The job and internship search is an overwhelming process for any student. The Career Connections Center recognizes that students with visible or non-visible disabilities may have additional challenges as it relates to the job search process. Our team is dedicated to supporting students with disabilities through their career exploration and job transition process.

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Questions to Reflect On

There are common questions that may come to mind as you begin interviewing for internship and full-time employment:

What are reasonable accommodations?

The US Department of Justice defines a reasonable adjustment as, “a modification or adjustment to a job or the work environment that will enable a qualified applicant or employee with a disability to participate in the application process of perform essential job functions. “ So what does this mean? This means that if you have a visible or non-visible disability that a potential employer is required by law to provide you with the necessary reasonable accommodations.

Should I or Shouldn’t I Disclose my Disability to an Employer?

Deciding when and if you should disclose your disability to an employer is a personal decision. If you will need accommodations before you are hired, such as a sign-language interpreter or access to a wheelchair accessible ramp, it may be beneficial to express your needs to a potential employer during the pre-interview stage. However, if your disability is not visible and it will not effect you during the interview process you may want to wait until you are formally offered a position to disclose your disability to an employer. You also have the option of not disclosing you disability at all during the entire interview process.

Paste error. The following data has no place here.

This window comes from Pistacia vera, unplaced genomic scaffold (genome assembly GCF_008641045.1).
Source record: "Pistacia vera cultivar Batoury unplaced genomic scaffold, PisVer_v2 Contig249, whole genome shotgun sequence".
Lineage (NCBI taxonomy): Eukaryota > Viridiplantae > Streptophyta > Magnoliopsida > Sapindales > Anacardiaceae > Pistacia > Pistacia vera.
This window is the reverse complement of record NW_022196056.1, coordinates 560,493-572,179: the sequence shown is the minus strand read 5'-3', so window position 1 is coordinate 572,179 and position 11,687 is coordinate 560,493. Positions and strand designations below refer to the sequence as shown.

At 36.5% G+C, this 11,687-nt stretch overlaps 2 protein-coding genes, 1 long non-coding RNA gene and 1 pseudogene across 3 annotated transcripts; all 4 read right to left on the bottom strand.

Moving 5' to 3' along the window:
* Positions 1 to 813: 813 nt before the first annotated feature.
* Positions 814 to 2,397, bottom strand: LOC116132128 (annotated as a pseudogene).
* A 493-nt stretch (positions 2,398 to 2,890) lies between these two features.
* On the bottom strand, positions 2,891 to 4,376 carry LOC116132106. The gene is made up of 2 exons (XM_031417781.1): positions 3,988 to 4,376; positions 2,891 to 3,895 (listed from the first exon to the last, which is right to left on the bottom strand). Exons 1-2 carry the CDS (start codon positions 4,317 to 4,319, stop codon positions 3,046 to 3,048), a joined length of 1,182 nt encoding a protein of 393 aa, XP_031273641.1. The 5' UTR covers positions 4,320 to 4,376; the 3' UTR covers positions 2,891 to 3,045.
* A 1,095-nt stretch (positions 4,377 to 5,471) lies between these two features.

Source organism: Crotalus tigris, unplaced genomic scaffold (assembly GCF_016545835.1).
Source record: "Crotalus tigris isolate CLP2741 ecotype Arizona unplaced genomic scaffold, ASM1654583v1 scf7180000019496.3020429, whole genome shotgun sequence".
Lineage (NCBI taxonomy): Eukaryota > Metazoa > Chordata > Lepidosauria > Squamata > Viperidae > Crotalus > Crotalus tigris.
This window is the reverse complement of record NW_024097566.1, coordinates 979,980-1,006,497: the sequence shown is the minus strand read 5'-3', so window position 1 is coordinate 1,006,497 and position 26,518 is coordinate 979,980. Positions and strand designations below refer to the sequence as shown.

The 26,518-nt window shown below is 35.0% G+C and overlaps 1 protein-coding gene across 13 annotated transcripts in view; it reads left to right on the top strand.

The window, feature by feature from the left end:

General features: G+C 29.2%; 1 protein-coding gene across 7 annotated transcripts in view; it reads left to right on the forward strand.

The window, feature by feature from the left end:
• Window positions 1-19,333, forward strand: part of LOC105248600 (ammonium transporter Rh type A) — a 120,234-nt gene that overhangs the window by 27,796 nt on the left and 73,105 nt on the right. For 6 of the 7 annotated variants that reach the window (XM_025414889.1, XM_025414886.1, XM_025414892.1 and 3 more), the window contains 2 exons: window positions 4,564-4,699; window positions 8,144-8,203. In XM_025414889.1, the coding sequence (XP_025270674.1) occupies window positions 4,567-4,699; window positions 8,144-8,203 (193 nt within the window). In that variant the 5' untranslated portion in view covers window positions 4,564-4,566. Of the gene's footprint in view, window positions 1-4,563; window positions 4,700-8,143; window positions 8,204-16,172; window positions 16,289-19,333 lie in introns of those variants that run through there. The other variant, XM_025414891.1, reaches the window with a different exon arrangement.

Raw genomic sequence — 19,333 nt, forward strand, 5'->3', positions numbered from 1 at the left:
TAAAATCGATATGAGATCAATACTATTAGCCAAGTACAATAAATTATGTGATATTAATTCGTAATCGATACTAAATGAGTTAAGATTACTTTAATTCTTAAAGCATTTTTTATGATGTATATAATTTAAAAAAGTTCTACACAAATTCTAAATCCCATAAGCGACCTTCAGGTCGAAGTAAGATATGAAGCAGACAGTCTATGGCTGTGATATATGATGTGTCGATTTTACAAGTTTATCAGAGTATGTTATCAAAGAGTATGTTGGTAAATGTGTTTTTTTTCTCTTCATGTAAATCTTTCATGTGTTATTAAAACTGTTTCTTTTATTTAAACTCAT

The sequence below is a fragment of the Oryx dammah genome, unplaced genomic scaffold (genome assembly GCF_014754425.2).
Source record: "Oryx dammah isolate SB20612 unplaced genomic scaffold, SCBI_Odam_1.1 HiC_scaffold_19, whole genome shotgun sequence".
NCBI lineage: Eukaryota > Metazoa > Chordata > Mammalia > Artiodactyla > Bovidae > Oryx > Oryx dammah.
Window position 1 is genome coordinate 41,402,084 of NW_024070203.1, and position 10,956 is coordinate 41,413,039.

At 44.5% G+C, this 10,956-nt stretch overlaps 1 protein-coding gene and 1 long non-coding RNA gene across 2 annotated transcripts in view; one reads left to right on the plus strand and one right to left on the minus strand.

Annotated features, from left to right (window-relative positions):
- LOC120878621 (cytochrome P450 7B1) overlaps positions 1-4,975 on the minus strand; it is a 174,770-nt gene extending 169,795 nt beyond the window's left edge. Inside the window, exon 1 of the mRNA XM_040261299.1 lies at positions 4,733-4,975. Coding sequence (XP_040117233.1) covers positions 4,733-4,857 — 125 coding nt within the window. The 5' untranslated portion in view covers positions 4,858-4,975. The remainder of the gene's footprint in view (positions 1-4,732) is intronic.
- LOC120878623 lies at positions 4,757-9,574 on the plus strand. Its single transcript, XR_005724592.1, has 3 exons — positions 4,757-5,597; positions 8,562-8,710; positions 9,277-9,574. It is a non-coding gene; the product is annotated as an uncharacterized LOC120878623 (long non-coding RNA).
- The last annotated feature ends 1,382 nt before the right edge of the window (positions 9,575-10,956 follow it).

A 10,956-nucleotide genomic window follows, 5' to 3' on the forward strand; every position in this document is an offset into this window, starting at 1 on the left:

Are there any scenarios where you would highly suggest that I disclose my disability?    

Yes, if you are applying for a job where the employer is specifically looking to hire employees with visible or non-visible disabilities it would be beneficial to mention your disability in a cover letter, resume, or initial screening interview. However, when you refer to your disability, make sure that you address it with positive regard and include insight on how you have coped with your disability in the past and used it to make a positive difference.

For example, “I have worked as a substitute school teacher with the Alachua County School system for the past two summers. I have a learning disability, so I am always cognizant of the different ways that students learn. I often write things on the board, provide students with written examples and incorporate interactive activities into my learning plan to make sure that I am meeting each of my students learning needs.”

Know Your Rights:

As a student with a visible or non-visible disability, you may have concerns about discrimination that could occur at your workplace. Many companies have diversity statements or non-discrimination policies to protect you as an employee. However, during the interview process you may be unsure of what questions are and aren’t appropriate as it relates to your disability. Below are a list of common questions that are against the law for an employer to ask during an interview: